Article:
Month: November 2010

There are no good excuses, but there are good reasons.

 

Excuses for bad behaviorWhy were you late? Why didn’t you get back to your caller? Why didn’t you go home for Christmas? It’s tempting to look for excuses. It’s tempting to find a believable story or twist of the facts that will allow you to “get away” with something. But, of course we never really “get away” with anything. People usually can smell an excuse, and that kind of pretense undermines trust. 

 

The irony is, often we look for excuses when we have very valid reasons for our choices. You may have been late because you were enjoying watching the sun set and you made a choice. You may not have returned a call because you needed to focus to get a project done and were afraid if you returned the call, you’d get so involved in the conversation you’d lose your focus. You may not have gone home for Christmas because you’d rather see your family at a less hectic time.

There really are no good excuses, but there are really good reasons. There are some bad reasons, too, but hey – don’t decide a reason isn’t good enough because someone else might not like your choice. They weren’t there! They didn’t see how really special that sunset was. You were, and you did, and you made a choice. Own your choices. 

Character-based Communicators are honest. That’s part of why people trust what they say. And that’s part of why they are so effective. 

Coming at it backwards: Unavailability notice

Chain barrier to effective communicationIt’s nice to know when someone is not available. But it’s more useful to know when someone is. Roger responded to Joe’s email with a question, and then proceeded to tell him the hours he would not be available to answer the phone. 

Of course, letting someone know that you won’t be able to answer the phone at certain times is far better than simply letting them try and fail to reach you during those hours. But speaking about unavailability is speaking about barriers. Informing of availability is speaking about openings. So instead of coming at it backwards and saying you can’t take calls at certain times, come at it head on and say when you are likely to be available. It’s a simple way to overcome a barrier to effective communication, and it’s much warmer and fuzzier.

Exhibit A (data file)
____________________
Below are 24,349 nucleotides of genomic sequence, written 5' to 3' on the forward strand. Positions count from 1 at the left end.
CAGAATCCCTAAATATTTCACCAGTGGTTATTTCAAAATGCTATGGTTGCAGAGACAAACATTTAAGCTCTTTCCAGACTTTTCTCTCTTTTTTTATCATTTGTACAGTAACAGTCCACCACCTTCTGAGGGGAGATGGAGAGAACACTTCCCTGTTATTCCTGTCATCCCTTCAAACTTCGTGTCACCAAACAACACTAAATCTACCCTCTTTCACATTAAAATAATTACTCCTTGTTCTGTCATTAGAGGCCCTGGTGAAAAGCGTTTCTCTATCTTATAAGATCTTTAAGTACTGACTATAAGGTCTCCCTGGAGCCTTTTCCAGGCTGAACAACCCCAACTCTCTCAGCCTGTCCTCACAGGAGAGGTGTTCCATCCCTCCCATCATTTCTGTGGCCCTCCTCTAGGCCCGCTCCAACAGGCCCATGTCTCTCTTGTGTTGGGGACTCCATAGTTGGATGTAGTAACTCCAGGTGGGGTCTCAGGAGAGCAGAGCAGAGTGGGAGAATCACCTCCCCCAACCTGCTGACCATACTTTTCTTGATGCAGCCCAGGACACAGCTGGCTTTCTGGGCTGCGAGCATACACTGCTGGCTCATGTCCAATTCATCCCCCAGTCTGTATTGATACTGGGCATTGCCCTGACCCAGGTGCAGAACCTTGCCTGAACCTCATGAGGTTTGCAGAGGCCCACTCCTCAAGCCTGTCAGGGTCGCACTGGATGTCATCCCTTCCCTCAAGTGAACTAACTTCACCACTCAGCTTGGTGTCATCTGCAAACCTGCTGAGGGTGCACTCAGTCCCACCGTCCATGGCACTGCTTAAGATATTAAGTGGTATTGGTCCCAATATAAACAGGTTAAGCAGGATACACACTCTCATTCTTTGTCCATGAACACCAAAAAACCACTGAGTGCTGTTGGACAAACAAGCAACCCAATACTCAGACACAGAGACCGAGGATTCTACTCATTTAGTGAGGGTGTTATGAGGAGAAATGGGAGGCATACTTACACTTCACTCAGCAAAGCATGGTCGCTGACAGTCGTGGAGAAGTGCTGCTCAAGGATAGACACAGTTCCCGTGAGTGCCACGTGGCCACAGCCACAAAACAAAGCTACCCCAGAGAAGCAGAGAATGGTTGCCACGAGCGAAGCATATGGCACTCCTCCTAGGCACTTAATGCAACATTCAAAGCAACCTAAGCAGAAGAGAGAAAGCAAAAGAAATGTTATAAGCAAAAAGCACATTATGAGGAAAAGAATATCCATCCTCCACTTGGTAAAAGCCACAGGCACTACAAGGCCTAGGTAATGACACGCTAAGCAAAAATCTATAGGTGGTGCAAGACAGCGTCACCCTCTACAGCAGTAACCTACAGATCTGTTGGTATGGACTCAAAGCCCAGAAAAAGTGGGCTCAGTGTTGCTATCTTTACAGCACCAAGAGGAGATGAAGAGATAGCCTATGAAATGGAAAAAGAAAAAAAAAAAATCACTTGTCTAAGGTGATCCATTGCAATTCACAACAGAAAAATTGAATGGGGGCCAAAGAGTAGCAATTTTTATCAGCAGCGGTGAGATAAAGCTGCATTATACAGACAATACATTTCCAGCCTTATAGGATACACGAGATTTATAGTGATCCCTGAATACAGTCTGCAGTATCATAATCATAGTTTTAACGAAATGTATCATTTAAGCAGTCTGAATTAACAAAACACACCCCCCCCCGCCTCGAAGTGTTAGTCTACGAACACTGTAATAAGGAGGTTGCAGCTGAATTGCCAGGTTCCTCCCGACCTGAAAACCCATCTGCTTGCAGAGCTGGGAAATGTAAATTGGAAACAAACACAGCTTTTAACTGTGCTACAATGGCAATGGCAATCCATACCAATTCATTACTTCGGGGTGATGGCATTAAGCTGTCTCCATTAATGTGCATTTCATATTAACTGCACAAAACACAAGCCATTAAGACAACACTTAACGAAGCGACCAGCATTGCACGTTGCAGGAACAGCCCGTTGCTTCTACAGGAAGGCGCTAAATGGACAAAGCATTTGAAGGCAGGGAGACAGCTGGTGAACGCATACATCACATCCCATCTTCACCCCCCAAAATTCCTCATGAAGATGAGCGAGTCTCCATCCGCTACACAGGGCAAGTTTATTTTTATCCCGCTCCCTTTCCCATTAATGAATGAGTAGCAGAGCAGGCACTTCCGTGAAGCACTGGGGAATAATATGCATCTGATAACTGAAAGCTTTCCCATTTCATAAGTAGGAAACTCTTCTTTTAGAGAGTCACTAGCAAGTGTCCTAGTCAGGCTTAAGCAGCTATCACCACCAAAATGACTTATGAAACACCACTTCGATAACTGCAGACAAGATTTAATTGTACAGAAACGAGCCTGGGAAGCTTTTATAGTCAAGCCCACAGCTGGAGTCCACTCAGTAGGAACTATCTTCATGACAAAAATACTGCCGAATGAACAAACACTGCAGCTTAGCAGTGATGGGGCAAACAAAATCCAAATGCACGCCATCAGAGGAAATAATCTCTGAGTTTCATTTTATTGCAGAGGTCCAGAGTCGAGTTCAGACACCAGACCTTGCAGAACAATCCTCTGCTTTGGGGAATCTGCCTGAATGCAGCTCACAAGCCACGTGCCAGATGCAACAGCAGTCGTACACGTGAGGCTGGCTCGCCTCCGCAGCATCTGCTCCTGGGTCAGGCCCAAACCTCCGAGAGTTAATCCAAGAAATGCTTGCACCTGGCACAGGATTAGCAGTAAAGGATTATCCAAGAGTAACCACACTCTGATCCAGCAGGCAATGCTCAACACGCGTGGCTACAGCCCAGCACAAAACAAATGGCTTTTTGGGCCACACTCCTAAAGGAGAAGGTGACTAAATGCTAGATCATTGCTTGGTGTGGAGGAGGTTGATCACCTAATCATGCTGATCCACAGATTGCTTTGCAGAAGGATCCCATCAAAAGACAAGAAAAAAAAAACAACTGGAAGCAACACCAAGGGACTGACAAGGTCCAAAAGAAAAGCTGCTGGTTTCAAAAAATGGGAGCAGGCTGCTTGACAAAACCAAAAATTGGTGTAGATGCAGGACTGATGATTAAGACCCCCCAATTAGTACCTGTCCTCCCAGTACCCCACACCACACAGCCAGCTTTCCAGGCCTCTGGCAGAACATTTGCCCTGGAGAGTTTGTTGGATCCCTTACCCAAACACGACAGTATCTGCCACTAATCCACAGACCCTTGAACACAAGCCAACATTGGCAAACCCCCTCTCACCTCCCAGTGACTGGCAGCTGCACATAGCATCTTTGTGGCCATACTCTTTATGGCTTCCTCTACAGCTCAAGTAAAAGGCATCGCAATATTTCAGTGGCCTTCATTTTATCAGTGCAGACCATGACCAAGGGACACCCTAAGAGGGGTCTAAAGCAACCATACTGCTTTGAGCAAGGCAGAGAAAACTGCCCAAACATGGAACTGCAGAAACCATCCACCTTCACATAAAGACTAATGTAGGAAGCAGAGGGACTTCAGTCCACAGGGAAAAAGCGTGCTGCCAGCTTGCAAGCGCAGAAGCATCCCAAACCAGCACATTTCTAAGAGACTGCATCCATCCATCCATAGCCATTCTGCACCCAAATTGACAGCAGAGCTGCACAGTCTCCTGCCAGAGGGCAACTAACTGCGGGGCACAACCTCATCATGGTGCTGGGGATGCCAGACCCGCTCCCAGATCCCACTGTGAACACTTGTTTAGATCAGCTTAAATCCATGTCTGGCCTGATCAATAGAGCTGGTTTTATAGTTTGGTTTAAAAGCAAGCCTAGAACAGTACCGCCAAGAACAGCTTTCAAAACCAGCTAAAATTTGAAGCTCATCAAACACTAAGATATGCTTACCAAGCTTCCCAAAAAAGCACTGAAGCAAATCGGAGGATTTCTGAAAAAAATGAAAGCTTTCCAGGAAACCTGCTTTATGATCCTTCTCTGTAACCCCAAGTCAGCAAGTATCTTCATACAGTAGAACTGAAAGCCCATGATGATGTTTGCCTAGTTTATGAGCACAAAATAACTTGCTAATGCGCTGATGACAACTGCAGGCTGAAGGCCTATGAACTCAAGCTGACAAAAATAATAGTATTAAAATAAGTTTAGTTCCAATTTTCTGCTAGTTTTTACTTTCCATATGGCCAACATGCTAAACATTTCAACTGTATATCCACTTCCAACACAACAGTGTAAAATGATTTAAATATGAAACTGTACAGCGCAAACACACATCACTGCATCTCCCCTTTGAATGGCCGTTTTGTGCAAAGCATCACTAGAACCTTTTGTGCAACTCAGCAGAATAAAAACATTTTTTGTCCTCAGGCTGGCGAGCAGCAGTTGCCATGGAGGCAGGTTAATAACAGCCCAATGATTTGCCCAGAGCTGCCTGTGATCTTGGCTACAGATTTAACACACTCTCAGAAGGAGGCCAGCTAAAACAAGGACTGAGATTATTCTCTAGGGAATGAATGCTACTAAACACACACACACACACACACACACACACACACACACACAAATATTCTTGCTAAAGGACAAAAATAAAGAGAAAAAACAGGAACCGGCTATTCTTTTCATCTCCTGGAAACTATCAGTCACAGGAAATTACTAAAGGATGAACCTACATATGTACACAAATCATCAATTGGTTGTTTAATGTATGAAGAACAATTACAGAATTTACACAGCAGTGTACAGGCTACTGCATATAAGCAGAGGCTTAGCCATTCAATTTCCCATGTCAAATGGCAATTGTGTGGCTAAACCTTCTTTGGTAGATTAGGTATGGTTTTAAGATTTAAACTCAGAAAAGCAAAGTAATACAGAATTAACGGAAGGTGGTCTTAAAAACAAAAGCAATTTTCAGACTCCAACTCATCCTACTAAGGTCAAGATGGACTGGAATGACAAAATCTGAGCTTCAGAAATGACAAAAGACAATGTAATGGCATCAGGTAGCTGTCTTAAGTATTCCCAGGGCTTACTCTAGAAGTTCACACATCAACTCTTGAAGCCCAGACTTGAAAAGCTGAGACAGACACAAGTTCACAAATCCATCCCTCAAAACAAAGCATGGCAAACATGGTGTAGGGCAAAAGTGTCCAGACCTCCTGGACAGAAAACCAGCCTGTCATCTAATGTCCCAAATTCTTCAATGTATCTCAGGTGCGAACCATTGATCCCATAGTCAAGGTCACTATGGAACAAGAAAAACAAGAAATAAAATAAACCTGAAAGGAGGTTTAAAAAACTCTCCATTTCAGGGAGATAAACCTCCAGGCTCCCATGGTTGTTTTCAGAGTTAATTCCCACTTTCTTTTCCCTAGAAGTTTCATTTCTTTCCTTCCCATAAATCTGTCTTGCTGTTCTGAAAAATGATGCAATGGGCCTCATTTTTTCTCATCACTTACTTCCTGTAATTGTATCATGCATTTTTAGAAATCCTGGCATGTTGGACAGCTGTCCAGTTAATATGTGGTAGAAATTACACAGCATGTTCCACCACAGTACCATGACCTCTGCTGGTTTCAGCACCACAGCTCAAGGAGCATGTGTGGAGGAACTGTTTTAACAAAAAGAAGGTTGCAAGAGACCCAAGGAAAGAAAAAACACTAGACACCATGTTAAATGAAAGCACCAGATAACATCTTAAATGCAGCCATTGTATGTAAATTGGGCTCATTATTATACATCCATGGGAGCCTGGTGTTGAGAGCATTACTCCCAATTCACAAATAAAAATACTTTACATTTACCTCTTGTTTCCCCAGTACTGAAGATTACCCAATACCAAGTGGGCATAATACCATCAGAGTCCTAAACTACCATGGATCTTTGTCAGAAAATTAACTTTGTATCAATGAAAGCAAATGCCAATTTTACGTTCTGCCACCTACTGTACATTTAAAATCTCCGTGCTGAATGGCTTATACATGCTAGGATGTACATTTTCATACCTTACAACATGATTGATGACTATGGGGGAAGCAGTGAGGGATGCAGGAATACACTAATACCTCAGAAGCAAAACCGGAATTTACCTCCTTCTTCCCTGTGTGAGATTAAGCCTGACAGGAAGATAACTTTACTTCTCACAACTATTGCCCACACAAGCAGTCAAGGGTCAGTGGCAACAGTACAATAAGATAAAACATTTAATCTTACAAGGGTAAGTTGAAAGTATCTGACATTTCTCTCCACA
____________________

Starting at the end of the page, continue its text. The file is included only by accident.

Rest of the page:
Reasonableness is Your Best Revenge: Conflict Resolution Techniques to TRANSFORM a Diffcult Conversation

What’s the difference between a reaction and a response? About 23 seconds. And a plethora of options. Conflict resolution techniques can help you defuse a potentially explosive situation, and give you time to tap into your effective communication skills. This article gives you eleven possible responses to a difficult situation and recommends reasonableness. 

How to write delete-proof subject lines in your emails

Your subject line can make the difference between getting your email read and having it deleted unnoticed. This article gives you do’s, don’t’s, PowerPhrases and Poison Phrases for email subject lines. Learn how to write the best email subject lines to get great results. 

Ask the Right Performance Question, Get the Right Answer: Performance Problem Solving

You know the importance of performance management in business. Your employee isn’t meeting standards and it’s up to you to fix the problem. But do you really know what the problem is? This article walks you through the steps of an essential managerial exercise for diagnosing employee performance problems.

Some Boats Need To Be Rocked: Master Crucial Conversations Before the Stakes Get High

Too often we don’t want to rock the boat. But some boats NEED to be rocked. This article tells my personal story of not being able to master crucial conversations when the stakes were high. It was the impetus to find my voice. I tell it to inspire you to find yours.